Specialists and community working on new marketing identity
by Mike Eldred
Jun 07, 2014 | 4317 views | 0 0 comments | 105 105 recommendations | email to a friend | print
DOVER- Valley business leaders are working with marketing consultants in a series of meetings over the next several weeks to develop a unifying brand for marketing the region to potential visitors.

The community branding effort is funded by a $49,000 federal grant written by former Mount Snow Valley Chamber of Commerce Executive Director Adam Grinold, $52,000 in local matching funds, and a local in-kind match, for a total budget of $117,000 . With a portion of the funding, the chamber has hired Arnett Muldrow and Associates, a North Carolina-based firm that has also worked throughout Vermont. On Tuesday, Tripp Muldrow and Tee Coker met with valley business owners in a series of meetings, including an evening public meeting.

Muldrow said the effort would do more than pick a marketing name for the valley, it would also create tag lines and other “tools in the toolbox” that might be used in marketing. But he said finding a name that encompasses the region is a key element. “Take Stowe, for example. Stowe is Stowe is Stowe. There’s no debate about it. In Waitsfield and Warren, it’s more fluid – is it Sugarbush or Mad River Valley?”

Dover resident Judy LaFiura said a name should help to create a sense of unity in the valley. “I feel there’s too much division between the population here, there’s Mount Snow, and on the other side, West Dover. And East Dover, and Wilmington. I think we should be thought of as a valley rather than a division. When that happens, there’s going to be cohesiveness and progress.”

Meeting attendees discussed previous efforts to find a name suitable for marketing outside the region. Several people noted that the choice of “Mount Snow Valley” as a marketing tool has continued to be controversial. At the time, proponents of the name argued that Mount Snow was the most recognizable name associated with the area, and the name “Deerfield Valley” made most potential visitors think of Deerfield, MA. Some local residents, including some with Deerfield Valley roots that go back more than 200 years, objected to renaming the area after a business.

Deerhill Inn owner Ariane Burgess acknowledged that there’s still tension over the name. “It’s a subject that, even as a newcomer, I know has been a controversial subject for a long time. What’s tricky is the people this place belongs to and has belonged to for a long time. Personally, I call it the the valley.”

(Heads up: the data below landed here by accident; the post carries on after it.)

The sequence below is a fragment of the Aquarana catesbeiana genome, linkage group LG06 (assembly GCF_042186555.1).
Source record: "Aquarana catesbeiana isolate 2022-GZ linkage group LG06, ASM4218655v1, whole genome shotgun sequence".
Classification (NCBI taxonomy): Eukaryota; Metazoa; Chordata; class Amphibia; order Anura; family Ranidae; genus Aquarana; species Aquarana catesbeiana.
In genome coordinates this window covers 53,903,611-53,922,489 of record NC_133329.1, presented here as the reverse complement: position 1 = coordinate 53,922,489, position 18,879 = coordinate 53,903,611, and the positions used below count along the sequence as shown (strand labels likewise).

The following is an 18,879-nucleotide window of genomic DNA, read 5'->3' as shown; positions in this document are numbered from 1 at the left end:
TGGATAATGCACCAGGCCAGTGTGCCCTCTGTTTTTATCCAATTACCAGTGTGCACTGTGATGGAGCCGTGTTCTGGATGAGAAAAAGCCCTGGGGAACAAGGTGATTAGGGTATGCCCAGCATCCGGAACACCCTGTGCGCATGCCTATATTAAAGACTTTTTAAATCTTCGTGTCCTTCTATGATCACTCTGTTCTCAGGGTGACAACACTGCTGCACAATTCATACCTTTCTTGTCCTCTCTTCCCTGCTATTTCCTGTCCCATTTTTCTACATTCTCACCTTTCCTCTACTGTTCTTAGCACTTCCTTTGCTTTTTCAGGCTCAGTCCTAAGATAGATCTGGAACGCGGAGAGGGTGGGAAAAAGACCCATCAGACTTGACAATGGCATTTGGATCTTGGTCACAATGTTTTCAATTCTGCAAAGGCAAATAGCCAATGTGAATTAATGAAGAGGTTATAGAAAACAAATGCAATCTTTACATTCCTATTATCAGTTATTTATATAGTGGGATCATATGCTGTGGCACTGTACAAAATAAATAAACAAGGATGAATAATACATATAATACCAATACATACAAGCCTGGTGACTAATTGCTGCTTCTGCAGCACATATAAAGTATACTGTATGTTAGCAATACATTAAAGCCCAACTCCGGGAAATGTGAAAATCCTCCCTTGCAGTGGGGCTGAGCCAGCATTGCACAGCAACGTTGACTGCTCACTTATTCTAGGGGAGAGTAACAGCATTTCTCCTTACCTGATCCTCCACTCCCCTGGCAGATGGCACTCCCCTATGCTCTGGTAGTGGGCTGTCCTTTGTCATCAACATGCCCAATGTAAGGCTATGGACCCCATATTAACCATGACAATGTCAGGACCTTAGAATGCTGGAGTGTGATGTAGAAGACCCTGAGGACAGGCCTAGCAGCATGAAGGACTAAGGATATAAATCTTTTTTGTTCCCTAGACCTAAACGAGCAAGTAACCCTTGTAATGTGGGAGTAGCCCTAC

But Burgess said an umbrella name that sums up the valley was important to draw visitors. “We’re talking about people who don’t already come here,” she said. “We have to give them something to think about, there has to be a focus where we intersect with them. If we have a divided name, a multiplicity of names, it fractures the effort.”

Dover resident Charles Lafiura agreed, noting that before he moved to the valley, the whole area was “Mount Snow” to him. But he said that the valley was changing, and the marketing focus should change with it. “We now have an interesting challenge, and I think we probably have to come up with a different brand. I’m thinking of the economic impact of what’s happening at Haystack and The Hermitage. (Mount Snow and The Hermitage Club at Haystack) are basically in competition, and I think it would be a mistake to brand something ‘Mount Snow.’ We need to come up with an attractive name, but one that doesn’t promote one major economic development engine.”

“Absolutely, when I came here two years ago, ‘Mount Snow’ was how I described the area to other people,” said Laura Dobbin, of People’s Bank. But she said the name of the Hermitage Club at Haystack was earning recognition around the country. “You hear about it in the Keys, in Colorado, and it’s bringing in a lot more money.”

Muldrow suggested focusing on elements that are common to valley communities. “What is it that we have in common? What do we have to present to our various audiences?”

Burgess said it was easier for her to think about the things the valley doesn’t have. “We don’t have pollution, we don’t have stress, we don’t have ugliness, we don’t have traffic, we don’t have fast food joints. People who come here live with those things every day.”

Lafiura, noting that the valley was full of businesses and organizations with the words “Deerfield Valley” in their name, asked if it’s practical to create a new name “out of whole cloth.”

“Maybe it’s not in the name, but in other tools we might employ.” Muldrow recalled that Las Vegas committed a huge marketing blunder with a campaign presenting the gambling mecca as family friendly. “Their next campaign was ‘What happens in Vegas stays in Vegas.’ It killed the mistake and reinforced the image they knew was their strong suit.

“Vermont already has such a positive brand – you can go anywhere in the nation and say ‘Vermont’ and get a visceral positive reaction.”

But Muldrow said it was important not to place too much emphasis on one aspect of the valley in any marketing effort. “You don’t want to create a disconnect between the dynamism here and the bucolic image. You don’t want people to think they can’t start a business here.”

Muldrow and Coker also held brainstorming sessions on Wednesday, and will return to conduct brand identity workshops from Monday, June 30, to Wednesday, July 2, and brand implementation workshops on Wednesday, August 6, and Thursday, August 7.
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